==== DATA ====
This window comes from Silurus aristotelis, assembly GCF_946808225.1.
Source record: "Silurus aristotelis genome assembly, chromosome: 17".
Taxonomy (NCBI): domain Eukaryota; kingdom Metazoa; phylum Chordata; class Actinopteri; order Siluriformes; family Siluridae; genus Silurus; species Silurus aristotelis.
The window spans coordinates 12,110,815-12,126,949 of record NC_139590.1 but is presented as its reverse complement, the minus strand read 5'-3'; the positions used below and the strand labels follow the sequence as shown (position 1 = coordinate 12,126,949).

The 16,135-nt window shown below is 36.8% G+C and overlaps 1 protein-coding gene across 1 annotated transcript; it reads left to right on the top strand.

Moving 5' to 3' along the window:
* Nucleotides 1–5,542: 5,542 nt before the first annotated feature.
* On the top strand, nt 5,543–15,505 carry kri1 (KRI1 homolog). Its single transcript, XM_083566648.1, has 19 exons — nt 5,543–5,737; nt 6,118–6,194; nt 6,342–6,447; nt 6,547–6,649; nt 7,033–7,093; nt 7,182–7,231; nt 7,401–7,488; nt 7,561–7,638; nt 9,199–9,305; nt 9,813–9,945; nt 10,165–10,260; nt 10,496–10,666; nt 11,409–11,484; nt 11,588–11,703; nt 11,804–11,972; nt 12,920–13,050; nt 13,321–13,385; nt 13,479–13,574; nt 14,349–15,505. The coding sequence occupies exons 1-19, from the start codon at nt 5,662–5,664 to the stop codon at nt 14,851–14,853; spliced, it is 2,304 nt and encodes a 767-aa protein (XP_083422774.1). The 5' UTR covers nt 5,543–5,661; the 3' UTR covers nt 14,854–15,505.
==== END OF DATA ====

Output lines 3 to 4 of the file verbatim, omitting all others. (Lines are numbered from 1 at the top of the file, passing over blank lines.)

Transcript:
Taxonomy (NCBI): domain Eukaryota; kingdom Metazoa; phylum Chordata; class Actinopteri; order Siluriformes; family Siluridae; genus Silurus; species Silurus aristotelis.
The window spans coordinates 12,110,815-12,126,949 of record NC_139590.1 but is presented as its reverse complement, the minus strand read 5'-3'; the positions used below and the strand labels follow the sequence as shown (position 1 = coordinate 12,126,949).